Friday, April 06, 2012

Rock Heaves

Why do rocks work their way up out of the ground? Ten years ago the spot in this picture was level without any visible signs of rocks or dips in the grass. Now there is this huge 200 kg (440 lb) rock emerging a little more each year as shown here. I can't get my riding mower over it anymore as I have in the past.

It turns out that this rock is lifted by ice buildup referred to as an ice lens below the rock. This is typical of a frost heave and apparently these don't occur due to the expansion of water due to freezing as I first thought, but due to the capillary action of water in fine soil that creates these ice lenses and it is brought on by alternating freezing and thawing near the frost edge. This happens in fine porous soil like our glacial till, but does not happen in sand or clay since neither allow capillary action of water. The soil also exerts pressure on the sides of the rock which by friction will hold up the rock. As the ice underneath melts and drains away it leaves an empty void and soil likely erodes and trickles in to partially fill this void from the sides before the rock settles back down although a little higher than the original position.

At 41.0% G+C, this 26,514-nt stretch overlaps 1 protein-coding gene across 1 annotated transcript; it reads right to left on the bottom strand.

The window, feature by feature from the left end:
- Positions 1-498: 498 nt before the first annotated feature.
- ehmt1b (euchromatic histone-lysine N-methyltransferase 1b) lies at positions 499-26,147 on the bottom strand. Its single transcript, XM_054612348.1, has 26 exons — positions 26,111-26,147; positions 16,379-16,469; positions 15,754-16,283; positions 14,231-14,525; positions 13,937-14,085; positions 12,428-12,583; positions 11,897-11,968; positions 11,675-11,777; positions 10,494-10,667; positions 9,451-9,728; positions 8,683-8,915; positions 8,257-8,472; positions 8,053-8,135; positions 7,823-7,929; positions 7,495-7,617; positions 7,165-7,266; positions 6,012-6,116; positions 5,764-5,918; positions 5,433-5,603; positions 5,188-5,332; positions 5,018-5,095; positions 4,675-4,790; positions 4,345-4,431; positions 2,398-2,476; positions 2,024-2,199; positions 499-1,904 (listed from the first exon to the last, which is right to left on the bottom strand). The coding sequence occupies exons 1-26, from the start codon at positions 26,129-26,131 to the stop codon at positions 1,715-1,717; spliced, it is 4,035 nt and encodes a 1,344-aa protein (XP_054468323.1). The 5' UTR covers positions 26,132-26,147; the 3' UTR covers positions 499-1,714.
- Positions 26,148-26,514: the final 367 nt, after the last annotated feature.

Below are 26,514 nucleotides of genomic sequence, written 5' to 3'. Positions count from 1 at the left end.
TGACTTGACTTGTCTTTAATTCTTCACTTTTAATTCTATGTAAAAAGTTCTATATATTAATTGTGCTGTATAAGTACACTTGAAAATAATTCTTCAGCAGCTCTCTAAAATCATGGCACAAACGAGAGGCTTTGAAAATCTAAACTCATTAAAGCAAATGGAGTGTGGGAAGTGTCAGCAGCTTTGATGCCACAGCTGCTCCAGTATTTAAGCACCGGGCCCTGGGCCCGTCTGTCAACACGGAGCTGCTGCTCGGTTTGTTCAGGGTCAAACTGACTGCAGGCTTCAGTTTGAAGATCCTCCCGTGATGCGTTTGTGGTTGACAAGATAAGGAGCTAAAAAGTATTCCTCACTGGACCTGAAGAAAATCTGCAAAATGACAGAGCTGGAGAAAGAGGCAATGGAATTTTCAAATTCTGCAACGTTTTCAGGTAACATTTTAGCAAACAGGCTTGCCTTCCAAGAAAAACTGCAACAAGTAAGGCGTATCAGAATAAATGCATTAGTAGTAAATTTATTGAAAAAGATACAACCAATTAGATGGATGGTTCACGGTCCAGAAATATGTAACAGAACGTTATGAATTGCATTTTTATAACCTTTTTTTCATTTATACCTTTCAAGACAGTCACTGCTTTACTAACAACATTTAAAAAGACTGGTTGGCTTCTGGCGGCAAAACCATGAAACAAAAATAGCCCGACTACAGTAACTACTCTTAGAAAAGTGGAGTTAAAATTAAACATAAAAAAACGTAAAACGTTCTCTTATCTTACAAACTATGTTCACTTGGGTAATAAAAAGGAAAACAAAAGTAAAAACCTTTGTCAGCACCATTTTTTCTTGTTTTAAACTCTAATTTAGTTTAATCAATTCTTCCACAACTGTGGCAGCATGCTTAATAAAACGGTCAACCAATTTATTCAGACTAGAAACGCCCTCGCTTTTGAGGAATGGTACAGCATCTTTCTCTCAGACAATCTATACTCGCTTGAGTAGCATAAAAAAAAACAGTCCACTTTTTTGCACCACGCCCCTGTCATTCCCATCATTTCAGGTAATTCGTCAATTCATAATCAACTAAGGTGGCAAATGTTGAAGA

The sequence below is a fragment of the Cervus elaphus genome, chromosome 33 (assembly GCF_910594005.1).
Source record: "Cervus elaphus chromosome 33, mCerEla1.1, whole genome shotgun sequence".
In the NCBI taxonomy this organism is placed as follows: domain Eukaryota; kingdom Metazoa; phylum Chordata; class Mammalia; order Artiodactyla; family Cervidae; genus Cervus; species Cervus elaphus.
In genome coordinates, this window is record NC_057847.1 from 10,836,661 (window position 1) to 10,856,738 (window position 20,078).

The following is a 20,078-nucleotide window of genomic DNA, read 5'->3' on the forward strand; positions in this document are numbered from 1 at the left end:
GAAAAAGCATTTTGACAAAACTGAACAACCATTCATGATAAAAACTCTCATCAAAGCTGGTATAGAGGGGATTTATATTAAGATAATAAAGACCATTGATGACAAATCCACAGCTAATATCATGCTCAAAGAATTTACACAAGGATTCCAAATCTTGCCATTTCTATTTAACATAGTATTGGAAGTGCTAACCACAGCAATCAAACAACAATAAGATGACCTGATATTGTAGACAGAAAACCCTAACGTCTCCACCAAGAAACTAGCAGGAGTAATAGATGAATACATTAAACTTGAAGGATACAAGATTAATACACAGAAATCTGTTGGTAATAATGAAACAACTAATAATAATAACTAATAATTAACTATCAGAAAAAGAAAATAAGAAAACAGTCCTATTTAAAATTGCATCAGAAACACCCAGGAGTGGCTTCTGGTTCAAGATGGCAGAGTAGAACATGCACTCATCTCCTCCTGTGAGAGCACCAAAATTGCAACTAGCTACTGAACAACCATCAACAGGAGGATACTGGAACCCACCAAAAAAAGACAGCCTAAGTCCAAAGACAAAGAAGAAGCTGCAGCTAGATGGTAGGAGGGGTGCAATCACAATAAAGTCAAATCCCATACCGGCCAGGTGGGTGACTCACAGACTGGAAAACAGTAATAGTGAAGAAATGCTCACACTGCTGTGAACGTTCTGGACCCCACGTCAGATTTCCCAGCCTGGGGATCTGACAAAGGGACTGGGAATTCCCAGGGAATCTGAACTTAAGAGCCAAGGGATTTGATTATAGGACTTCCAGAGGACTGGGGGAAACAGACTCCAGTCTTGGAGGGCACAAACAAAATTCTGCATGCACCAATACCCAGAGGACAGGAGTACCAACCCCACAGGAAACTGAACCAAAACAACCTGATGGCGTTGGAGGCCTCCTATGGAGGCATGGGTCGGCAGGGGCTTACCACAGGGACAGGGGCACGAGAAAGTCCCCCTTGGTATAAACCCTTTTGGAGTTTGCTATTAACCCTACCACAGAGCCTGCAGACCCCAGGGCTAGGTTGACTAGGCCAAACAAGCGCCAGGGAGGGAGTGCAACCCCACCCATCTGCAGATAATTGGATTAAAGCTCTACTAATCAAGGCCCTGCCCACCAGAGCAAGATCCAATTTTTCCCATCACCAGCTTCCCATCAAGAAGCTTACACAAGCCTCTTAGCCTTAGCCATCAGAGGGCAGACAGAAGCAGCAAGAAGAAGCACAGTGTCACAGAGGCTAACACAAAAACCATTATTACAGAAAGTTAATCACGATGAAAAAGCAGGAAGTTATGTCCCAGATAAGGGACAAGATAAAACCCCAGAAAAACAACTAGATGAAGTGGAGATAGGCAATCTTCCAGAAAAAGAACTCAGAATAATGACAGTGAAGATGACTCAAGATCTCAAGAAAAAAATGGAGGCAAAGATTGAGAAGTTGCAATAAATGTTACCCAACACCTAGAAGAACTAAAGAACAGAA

What is interesting in this picture is the sink hole to the right of the rock that is about the same size in volume as the amount of rock protruding above the soil, so this soil is evidently creeping down under the rock over time. 

Extracting such a large rock out of the ground is a lot of work. Instead, one might let nature do the work over a longer time. One can fill the depression and build up earth around the rock to keep it lifting and just mow around it. At some point the rock will be lifted so high that all one has to do is remove the surrounding earth and take the rock away more easily. In the mean time it can be a conversation piece in the lull of a party and squirrels can use it as perch while nibbling on pine cones.  This is living with nature I figure.

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